We also use a typical Christmas-countdown-calendar with chocolates. Ours comes from IKEA. It’s not necessary, and you could always substitute something small like an M&M.
Since this is the first year to make the LEGO mini builds and since sourcing all the bricks took me a long time — I’m not undertaking the herculean effort to show you how to build them. However, there are a few rough photos of my work-in-progress here.
We do another activity like this for Easter – also with Scripture cards and ornaments to hang on a twig tree – that covers the life of Jesus. The Christmas verses pretty much take you through the Old Testament and the nativity story.
We saw U2 in the Dallas area on Friday night as part of the 2017 Joshua Tree anniversary tour.
The band used stunning visuals for most of the songs in the concert (those visuals, not shockingly, included some amazing vistas of the American west which has inspired me to travel more). One of the videos that got into my head most was the video for Ultraviolet. The images of the video made me think way too much to actually pay attention to the music. The images were of women, never quite defined how those particular women were selected, but it was a definite women’s empowerment/feminism/ish vibe.
I noticed how the video we saw, deep in the heart of Texas, included Laura Bush, Anne Richards and a few others — and I highly doubted those same women might have appeared in the video in non-Texas cities. So, I did some research and discovered that, nope, those women didn’t show up in at least Seattle and Vancouver. Going through the fan-shot videos of the song, I noticed quite a few differences, in fact. And, I was able to write down each name to look up later. This is my attempt to summarize what I researched about the women who were included in the video.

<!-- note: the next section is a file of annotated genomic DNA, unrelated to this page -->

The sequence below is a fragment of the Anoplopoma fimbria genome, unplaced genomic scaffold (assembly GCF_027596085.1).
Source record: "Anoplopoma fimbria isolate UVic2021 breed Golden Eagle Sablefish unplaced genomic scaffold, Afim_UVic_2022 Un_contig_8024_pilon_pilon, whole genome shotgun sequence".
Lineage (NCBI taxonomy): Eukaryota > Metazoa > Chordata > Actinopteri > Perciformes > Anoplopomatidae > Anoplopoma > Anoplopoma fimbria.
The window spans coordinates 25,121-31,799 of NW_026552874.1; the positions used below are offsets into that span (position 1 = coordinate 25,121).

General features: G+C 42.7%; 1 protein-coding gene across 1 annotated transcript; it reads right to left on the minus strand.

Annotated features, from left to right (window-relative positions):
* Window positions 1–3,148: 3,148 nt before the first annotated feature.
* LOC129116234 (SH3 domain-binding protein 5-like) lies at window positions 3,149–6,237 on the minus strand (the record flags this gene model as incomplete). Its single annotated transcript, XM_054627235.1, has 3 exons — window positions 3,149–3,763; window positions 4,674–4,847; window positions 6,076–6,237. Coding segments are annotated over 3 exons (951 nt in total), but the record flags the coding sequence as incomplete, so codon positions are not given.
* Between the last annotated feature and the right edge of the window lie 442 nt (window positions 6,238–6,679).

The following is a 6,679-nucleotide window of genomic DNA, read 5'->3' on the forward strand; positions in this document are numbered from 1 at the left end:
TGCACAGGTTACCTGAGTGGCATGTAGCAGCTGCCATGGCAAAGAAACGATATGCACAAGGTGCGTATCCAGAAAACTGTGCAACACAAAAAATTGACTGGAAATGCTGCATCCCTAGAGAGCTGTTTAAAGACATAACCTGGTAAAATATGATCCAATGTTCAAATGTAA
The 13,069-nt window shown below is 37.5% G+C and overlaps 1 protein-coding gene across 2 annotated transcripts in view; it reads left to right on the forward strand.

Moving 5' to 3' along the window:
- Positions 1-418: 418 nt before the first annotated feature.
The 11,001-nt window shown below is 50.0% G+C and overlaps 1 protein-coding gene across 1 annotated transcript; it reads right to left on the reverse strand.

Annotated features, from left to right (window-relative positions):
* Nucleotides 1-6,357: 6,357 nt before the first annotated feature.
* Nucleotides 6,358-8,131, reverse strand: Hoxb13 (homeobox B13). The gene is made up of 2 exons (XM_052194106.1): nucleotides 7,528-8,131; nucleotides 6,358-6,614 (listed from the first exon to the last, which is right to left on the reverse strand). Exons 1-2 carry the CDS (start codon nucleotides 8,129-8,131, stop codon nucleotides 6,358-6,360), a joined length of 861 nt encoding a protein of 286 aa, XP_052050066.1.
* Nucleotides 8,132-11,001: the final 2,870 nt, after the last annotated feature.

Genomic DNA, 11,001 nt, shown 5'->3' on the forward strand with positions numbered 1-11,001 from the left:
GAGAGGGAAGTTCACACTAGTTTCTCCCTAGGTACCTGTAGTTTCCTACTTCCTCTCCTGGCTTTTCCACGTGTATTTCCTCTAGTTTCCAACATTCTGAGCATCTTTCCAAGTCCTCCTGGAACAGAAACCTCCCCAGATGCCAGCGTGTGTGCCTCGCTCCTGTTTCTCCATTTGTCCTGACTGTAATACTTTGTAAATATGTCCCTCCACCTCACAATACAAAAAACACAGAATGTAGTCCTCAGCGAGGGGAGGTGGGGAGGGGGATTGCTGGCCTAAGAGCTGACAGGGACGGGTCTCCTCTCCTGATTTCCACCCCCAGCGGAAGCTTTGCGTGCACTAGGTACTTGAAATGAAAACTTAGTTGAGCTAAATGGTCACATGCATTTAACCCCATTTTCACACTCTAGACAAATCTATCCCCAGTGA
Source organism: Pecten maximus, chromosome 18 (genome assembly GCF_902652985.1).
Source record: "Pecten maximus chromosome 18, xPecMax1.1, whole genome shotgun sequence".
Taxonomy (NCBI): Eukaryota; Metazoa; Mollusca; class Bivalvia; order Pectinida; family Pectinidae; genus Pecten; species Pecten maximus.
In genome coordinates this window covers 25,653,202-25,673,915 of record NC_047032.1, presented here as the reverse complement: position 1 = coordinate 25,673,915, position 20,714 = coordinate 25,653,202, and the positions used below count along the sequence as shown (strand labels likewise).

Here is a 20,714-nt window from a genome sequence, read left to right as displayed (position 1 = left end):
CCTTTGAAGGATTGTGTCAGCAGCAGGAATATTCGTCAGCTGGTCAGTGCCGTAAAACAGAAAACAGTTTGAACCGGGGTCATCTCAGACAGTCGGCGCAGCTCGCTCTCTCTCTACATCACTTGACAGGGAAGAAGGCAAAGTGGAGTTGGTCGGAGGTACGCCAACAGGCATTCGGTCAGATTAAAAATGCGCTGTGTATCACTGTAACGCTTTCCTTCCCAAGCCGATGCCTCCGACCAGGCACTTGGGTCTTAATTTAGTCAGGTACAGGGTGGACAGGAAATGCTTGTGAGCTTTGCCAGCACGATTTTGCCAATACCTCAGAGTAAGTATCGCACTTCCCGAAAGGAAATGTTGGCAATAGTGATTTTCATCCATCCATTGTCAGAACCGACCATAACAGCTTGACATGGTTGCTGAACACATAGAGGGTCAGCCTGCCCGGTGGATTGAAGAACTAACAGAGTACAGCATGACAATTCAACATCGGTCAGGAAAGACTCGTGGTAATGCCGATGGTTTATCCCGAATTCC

Names marked * showed up in the Vancouver video but not the one from Houston. Names marked # show up in Houston but not Vancouver. I based this on Houston since that’s the clearest video I found.
Women related to politics & government, in some fashion:
Michelle Obama – former first lady. School lunch re-doer, among other accomplishments.
#Laura Bush – former first lady and advocate for literacy, among other accomplishments.
Angela Davis – former leader of the US Communist Party. Her bio includes plenty of potentially violent interactions, though some people seem to respect her quite a bit.
Angela Merkel – Chancellor of Germany with significant influence over the EU.
#Hillary Clinton – If you don’t know who she is, you’ve been living under at least a dozen rocks for the past 2 decades.
#Sandra Day O’Connor – Supreme Court judge – first female one of those. She was born in Texas, so I might have to see if she was included beyond the lone star state.
#Madeline Albright – first woman US Secretary of State, under Bill Clinton
#Condoleeza Rice – first female African American US Secretary of State, under George Bush
Eileen Johnson Sirleaf – President (or similar title) of Liberia, first female head of state in Africa
Christine Lagarde – leader of the International Monetary Fund
#Eunice Kennedy Shriver – JFK’s sister. Involved with philanthropy, too. She was a pro-life democrat, a fact I honestly didn’t remember.